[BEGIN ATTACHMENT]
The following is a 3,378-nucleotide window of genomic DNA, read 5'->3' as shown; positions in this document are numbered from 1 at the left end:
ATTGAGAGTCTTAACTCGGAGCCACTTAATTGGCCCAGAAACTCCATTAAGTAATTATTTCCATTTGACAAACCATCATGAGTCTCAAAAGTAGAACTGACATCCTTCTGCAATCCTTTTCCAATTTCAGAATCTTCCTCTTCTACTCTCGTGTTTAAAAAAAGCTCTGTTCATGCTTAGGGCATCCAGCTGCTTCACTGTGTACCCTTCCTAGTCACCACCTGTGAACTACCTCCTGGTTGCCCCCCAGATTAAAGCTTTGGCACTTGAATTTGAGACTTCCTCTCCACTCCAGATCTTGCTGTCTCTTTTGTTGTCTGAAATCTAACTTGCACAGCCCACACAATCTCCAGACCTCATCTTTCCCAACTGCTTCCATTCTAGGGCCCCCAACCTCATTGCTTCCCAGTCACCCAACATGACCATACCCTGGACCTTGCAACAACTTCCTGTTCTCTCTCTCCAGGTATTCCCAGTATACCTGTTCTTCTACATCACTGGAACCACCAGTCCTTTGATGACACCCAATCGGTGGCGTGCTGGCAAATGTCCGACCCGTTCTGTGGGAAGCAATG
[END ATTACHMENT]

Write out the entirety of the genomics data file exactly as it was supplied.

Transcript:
The following is a 3,378-nucleotide window of genomic DNA, read 5'->3' as shown; positions in this document are numbered from 1 at the left end:
ATTGAGAGTCTTAACTCGGAGCCACTTAATTGGCCCAGAAACTCCATTAAGTAATTATTTCCATTTGACAAACCATCATGAGTCTCAAAAGTAGAACTGACATCCTTCTGCAATCCTTTTCCAATTTCAGAATCTTCCTCTTCTACTCTCGTGTTTAAAAAAAGCTCTGTTCATGCTTAGGGCATCCAGCTGCTTCACTGTGTACCCTTCCTAGTCACCACCTGTGAACTACCTCCTGGTTGCCCCCCAGATTAAAGCTTTGGCACTTGAATTTGAGACTTCCTCTCCACTCCAGATCTTGCTGTCTCTTTTGTTGTCTGAAATCTAACTTGCACAGCCCACACAATCTCCAGACCTCATCTTTCCCAACTGCTTCCATTCTAGGGCCCCCAACCTCATTGCTTCCCAGTCACCCAACATGACCATACCCTGGACCTTGCAACAACTTCCTGTTCTCTCTCTCCAGGTATTCCCAGTATACCTGTTCTTCTACATCACTGGAACCACCAGTCCTTTGATGACACCCAATCGGTGGCGTGCTGGCAAATGTCCGACCCGTTCTGTGGGAAGCAATG